Friday, May 23, 2014

Connections to the Salem Witch Trials

Wests in Essex County, Massachusetts:
Connections to the Salem Witch Trials

Compiled by Joy Ikelman, 2014. Disclaimers apply. Note: The use of double dating, such as 1630/1631, reflects the difference between the Julian and Gregorian Calendars.

Background: Judah West (b. 11 Sep 1765; d. 9 Apr 1825) was added to West DNA Family Group #5 in 2007. [1] He is a descendant of Thomas West (b. 1630/1631; d. 23 Dec 1720). This is the seventh and final in a series of articles about the Essex County, West families. In the next article, we follow Benjamin West, son of Thomas West, to Connecticut.

Currently (May 2014) Henry West and Thomas West are the earliest documented members of Family Group #5.

The Crucible, by Arthur Miller
On a cold Saturday night in December 2013, my husband and I settled in with popcorn to watch the 1996 movie, The Crucible. [2] It was filmed in Essex County, Massachusetts. The 1996 version had been given recognition for its cinematography and careful re-enactment of Salem in 1692. My goal was to soak in the scenery, as I hadn’t been to Massachusetts in decades. I wanted a visual backdrop for the lives of the Essex County Wests.

I knew the story of The Crucible. I had seen the play and the movie. As I watched the movie this time, I realized that the characters’ names were very familiar. They were people who had interacted with Henry and Thomas West, and their descendants.

The Salem Witchcraft Delusions
The “Salem Witchcraft Trials” were more than just trials of accused witches. The events occurred from February 1682 to May of 1693. The repercussions lasted for years. In early history books, these events are also called the Salem Hysteria or the Salem Delusions.  It was a time of paranoia and confusion. Each accused person went through humiliation, imprisonment, torture, and sometimes death. Their families were stripped of property and ostracized.

More than 200 people were accused of witchcraft—most from towns in Essex County. The first accusations came from young girls, and then conflicts moved on to feuding adults. Twenty were executed—nineteen were hanged, and one was pressed to death with rocks. At least thirteen died in prison. Those who served in prison and survived had to reimburse Essex County for their room and board. [3]

The West Connections
There are more West connections than I had time to research! Henry and Thomas were in their 60s during the Salem Witchcraft Delusions. Henry had lived in one place all his life—at the  center of old Salem. His neighbors had huge houses in town and farm land outside of the town. These people were the elite of Salem; they had “important” roles in the trials. Henry’s saddler business catered to this trade of wealthier people. Thomas was familiar with the planters (farmers) who had large farms on the outskirts of Salem, and in new surrounding towns like Salem Village (today, Danvers), where the events began. The two brothers probably knew almost all of the players in this drama.

The following people are just a sample of those known to Henry and Thomas West, and their families.  The names are in alphabetical order and are underlined in the text.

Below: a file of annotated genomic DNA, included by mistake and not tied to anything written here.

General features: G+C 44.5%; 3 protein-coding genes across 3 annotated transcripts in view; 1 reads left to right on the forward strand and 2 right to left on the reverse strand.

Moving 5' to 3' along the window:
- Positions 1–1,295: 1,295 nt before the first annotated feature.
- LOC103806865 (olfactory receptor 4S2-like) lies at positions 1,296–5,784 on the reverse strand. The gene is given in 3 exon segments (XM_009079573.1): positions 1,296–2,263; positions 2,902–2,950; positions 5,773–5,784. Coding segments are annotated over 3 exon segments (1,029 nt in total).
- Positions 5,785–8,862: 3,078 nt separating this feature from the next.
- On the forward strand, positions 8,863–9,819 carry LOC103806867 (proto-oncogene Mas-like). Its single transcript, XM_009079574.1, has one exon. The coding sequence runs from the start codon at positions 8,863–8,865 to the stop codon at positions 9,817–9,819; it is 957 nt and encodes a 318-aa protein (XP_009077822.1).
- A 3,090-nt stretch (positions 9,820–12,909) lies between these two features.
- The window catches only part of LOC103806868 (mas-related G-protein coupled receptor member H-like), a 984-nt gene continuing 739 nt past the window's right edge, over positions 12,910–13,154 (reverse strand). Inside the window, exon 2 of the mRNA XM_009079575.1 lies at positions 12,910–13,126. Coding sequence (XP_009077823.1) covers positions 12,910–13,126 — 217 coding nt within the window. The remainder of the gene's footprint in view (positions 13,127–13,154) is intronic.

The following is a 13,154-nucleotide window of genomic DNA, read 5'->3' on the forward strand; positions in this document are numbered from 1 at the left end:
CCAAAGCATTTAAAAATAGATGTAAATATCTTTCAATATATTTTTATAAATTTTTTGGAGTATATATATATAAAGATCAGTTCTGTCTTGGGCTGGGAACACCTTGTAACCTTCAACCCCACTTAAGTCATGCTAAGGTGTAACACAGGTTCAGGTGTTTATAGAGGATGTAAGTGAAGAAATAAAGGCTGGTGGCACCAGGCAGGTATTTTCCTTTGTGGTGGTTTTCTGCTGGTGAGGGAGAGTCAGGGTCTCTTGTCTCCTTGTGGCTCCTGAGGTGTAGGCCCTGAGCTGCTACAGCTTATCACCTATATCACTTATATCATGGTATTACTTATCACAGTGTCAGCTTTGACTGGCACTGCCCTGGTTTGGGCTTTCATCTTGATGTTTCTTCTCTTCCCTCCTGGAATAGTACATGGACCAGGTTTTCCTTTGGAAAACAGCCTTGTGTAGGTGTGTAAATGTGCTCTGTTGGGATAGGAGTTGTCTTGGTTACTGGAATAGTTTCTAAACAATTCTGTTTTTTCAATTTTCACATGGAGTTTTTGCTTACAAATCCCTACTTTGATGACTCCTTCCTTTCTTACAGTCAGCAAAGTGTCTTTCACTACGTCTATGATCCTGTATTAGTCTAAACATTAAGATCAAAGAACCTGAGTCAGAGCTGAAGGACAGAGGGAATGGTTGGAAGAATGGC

Sarah Towne Cloyce, Accused
Sarah Towne Cloyce was the sister of Rebecca Nurse and Mary Eastey—both hanged for witchcraft.  She was accused the same day she had defended her sister, Rebecca, in court, April 3, 1692. She went to prison. In January, 1693, her case was dismissed. [4]
Connections: Sarah Cloyce’s first husband was Edmund Bridges. In 1678, Sarah and Edmund Bridges witnessed against Henry West in Essex County court, for his swearing. Henry West was admonished by the court but not fined. Henry West had several run-ins with Edmund Bridges who sold “cider” illegally.  At least once, the bond was posted by Frances Nurse, Bridges’  brother-in-law. [5]

Jonathan Corwin, Magistrate                
Jonathan Corwin was a magistrate during the Salem trials, with Bartholomew Gedney, and John Hathorne.
Connections:  Jonathan Corwin appears with Henry West and others on lists of town money matters—such as for services rendered. [6] The very large Corwin property was adjacent to Henry West’s Salem property. [7]

William Dounton, Salem Jail Keeper
William Dounton was the “Keeper of their Majesties Goale” in Salem. His name appears in trial documents. He kept records of expenses that the prisoners had to pay. [8]
Connections: William Dounton, Henry West, Thomas West, and other men were given tithingman status on 11:4:1677. Dounton and Henry West would pair up when doing evening duties as tithingmen. [9]

Edmund Gale, Jr., Juror
Emund Gale, Jr. served as a juror on eleven cases during the trials. Edmund’s brother, Ambrose Gale, witnessed against Willmott Reed. She was hanged on 19 Jul 1692 with Rebecca Nurse and others. [10]
Connections: His father, Edmund Gale, Sr. was admitted to First Church, Salem in 1665 on the same day as Henry and Elizabeth West, and Thomas West. [11] Edmund Gale’s granddaughter, Mary Gale, married Samuel West, Henry West’s grandson. [12]

Bartholomew Gedney, Magistrate
Bartholomew Gedney was one of the magistrates during the Salem witch trials, with John Hathorne and Jonathan Corwin.
Connections: In 1680, he signed the petition against a meeting house replacement, with Henry West, John Higgenson, and others. He appeared in court with Henry West several times. [13] Gedney lived a block away from Henry West. [14]

The Reverend John Hale, Expert Witness, Examiner, Juror